Quick Spotter’s Guide To 1960-1966 Chevrolet C10/20 Pickup Trucks

It is undeniable how incredibly popular the Chevrolet C-series pickup trucks have become in the last ten years. The line was launched in the fall of 1959 for the 1960 model year, as was common practice by the manufacturers. The C/K series actually included a wide range of vehicles, from two-wheel drive light pickups to medium and heavy-duty trucks. Also included in this series were the Suburbans that would eventually become known as full-sized SUVs. 

Despite the variety of vehicles in the C-series lineup, most enthusiasts associate the C-series with the light pickups. Of these, the most curious and in demand is the first generation C10 – primarily the 1964-1966 models. 

1960 Chevrolet C10 with distinguishable three-section hood nacelles. Photo from Mecum.com.

1960 C10

The first year C10/C20 pickup was designed with several new features to make the GM trucks more driver-friendly. The goal was to make the trucks drive more like automobiles. To accomplish this, GM developed a drop-center ladder frame to lower the truck’s cab. A new independent torsion bar front suspension and a trailing arm rear coil suspension added to the “car-like” ride. 

 These were available in a smooth “Fleetside” or a fendered “Stepside” version in Chevrolet models. GMC designated them “Wide-side” and “Fenderside.” Both were available in long and short bed versions.   

Spotters can quickly identify the 1960 C10/C20 pickups by the hood. Two very pronounced “nostrils,” one on the left and one on the right were new features. These were officially called nacelles as the space age was hitting high appeal in the public. Nacelles are a streamlined enclosures on an aircraft or spacecraft for housing an engine.

The 1960 nacelles were divided into three sections with a turn signal blinker in the middle section. The company name “Chevrolet” was stamped into the bottom of the slatted grille. 

The 1961 C10 retained the nacelles but changed the styling of the openings to a horizontal look. Photo from Mecum.com.

1961 C10

In 1961, the “Chevrolet” stamping moved to the middle of the grille and the nacelles adopted horizontal dividers. These are the only exterior differences from the earlier model. 

The 1962 C10 had a more conventional hood and single headlights with wide bezels. Photo from Mecum.com.

1962 C10

This was the last year of the front torsion bar suspension. GM designers also moved away from the huge hood nostrils in favor of a more conventional rounded and flat hood. The “Chevrolet” stamping moved back to the bottom of the grille. Also gone was the four-eyed look in favor of single headlights with wide-eyed bezels on each side.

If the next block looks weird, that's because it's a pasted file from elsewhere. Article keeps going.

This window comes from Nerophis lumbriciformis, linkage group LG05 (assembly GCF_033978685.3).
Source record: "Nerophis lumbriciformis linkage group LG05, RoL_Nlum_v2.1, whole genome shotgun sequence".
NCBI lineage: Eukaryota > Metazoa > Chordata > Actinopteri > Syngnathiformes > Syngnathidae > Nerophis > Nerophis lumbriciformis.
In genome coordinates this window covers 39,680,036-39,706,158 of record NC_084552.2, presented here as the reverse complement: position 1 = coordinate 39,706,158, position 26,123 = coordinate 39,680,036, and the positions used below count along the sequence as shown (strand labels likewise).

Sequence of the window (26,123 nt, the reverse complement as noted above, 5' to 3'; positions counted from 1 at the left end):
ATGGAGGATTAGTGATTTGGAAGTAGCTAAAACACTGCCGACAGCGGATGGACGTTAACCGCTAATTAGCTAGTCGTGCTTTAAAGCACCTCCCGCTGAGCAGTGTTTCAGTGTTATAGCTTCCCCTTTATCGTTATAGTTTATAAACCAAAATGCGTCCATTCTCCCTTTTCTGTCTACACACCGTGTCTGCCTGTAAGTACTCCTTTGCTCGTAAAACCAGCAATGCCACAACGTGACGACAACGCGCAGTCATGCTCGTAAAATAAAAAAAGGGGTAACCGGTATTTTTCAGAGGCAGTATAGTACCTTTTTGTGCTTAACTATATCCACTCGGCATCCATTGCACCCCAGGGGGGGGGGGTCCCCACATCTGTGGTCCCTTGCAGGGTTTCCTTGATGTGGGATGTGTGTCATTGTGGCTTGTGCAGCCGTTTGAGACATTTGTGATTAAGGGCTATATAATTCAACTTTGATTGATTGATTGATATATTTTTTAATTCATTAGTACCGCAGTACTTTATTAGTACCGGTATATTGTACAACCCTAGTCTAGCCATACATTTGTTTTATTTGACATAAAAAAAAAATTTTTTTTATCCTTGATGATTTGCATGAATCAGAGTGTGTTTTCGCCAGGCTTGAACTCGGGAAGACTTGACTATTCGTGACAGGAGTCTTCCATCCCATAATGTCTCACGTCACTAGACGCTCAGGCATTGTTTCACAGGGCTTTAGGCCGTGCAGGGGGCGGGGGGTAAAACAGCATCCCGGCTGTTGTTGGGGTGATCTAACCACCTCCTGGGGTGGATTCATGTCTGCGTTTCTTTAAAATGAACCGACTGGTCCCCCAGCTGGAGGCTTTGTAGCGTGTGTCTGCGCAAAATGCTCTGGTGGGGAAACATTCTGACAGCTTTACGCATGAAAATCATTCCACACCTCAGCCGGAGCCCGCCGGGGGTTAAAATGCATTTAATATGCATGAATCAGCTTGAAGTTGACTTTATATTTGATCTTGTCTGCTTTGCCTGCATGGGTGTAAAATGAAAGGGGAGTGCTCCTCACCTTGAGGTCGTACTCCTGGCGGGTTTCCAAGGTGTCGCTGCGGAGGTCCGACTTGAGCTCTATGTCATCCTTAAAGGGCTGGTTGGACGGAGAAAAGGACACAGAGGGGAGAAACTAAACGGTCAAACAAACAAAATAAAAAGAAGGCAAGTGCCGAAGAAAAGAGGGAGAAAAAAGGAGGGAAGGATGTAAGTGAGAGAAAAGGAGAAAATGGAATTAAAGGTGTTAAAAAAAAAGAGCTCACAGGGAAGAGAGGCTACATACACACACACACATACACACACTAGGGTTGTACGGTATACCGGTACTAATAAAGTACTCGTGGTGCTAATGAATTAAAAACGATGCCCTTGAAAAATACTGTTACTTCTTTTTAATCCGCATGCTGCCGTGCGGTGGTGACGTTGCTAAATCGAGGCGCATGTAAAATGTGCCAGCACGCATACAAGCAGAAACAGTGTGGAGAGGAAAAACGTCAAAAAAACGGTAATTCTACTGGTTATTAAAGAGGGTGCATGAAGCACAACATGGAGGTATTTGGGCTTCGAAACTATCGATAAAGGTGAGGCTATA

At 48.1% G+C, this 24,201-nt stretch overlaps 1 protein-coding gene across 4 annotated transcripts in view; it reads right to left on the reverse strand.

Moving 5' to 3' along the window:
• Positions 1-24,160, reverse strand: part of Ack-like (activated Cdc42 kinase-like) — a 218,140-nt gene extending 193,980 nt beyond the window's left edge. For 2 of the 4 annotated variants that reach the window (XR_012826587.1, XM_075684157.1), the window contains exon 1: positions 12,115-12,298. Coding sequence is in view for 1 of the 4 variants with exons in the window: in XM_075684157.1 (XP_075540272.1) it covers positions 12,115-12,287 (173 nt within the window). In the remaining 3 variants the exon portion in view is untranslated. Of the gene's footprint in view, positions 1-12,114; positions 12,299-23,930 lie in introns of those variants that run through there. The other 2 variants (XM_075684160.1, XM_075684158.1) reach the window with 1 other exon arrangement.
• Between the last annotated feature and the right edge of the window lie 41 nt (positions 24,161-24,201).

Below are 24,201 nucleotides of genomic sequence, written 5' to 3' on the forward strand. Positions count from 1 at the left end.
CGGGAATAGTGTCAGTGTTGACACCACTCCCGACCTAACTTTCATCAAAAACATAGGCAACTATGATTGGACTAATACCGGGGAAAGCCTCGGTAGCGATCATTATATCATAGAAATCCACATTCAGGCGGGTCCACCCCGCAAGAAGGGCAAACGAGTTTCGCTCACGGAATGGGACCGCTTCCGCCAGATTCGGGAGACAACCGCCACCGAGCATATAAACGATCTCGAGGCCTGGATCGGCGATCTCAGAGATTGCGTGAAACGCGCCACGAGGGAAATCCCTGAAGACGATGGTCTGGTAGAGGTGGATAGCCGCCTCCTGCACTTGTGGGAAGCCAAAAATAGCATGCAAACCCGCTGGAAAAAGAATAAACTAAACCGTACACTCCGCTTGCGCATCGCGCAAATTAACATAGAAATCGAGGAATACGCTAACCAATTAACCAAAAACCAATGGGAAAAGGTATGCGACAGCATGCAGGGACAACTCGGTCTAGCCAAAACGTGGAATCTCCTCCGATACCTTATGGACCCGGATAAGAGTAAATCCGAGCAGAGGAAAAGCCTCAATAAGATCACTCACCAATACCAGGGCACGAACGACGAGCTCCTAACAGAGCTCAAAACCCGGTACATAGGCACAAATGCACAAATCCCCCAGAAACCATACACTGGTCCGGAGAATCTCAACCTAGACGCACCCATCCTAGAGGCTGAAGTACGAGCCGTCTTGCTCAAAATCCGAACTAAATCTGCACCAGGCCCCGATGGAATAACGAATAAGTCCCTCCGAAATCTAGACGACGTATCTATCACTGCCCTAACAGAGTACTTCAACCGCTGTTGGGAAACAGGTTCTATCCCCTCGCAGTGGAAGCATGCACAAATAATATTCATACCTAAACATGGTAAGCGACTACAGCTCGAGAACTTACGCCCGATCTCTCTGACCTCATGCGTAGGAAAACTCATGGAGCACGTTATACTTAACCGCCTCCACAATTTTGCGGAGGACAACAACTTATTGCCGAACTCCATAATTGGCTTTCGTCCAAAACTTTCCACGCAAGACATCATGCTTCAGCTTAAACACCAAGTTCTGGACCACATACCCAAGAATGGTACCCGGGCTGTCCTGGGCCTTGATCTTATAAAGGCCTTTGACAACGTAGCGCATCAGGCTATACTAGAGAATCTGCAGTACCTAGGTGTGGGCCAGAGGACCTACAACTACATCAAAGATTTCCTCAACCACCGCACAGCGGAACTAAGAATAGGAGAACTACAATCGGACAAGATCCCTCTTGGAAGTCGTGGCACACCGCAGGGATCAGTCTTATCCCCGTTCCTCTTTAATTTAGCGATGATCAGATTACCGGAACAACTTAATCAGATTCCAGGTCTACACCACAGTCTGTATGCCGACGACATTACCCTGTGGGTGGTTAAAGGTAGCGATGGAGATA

The 1963 C10 featured a circular headlight bezel and redesigned grille. Photo from Mecum.com.

1963 C10 

A coil-spring front suspension debuted in the C10s in 1963, with a redesigned front grille and circular front headlight bezels. 

The wrap-around windshield was gone in 1964 in favor of a more conventional windshield. Photo from Mecum.com.

1964 C10

This year marked a significant change in the body style of the pickup by eliminating the wrap-around windshield of the previous models. Another grille redesign was incorporated with square headlight bezels, and several interior changes were made to the truck. 

In 1965, the only visual upgrade was an emblem upgrade and location change. Photo from Mecum.com.

1965 C10. 

The big changes for 1965 included a larger V8 engine option (327ci) with optional air conditioning. As far as visual indicators go, the emblem was moved from the front to the cowl panel on the side of the truck with a redesigned side-by-side rectangle emblem. 

In 1966, the emblem changed to a rectangular bowtie with the Chevrolet name on the bottom and moved back to the fender. Photo from Mecum.com.

1966 C10

In preparation for the second-generation redesign, very little changed in the 1966 model year. The only “tell-tale” model-year indicators are the emblem change back to a rectangular bowtie with the Chevrolet name on the bottom, and the emblem moved to the side fender. 

We hope this simple spotter’s guide helps you to identify these popular trucks. With any luck, you will look like an expert to dazzle and amaze your friends. 

About the author

Bobby Kimbrough

Bobby grew up in the heart of Illinois, becoming an avid dirt track race fan which has developed into a life long passion. Taking a break from the Midwest dirt tracks to fight evil doers in the world, he completed a full 21 year career in the Marine Corps.
Read My Articles

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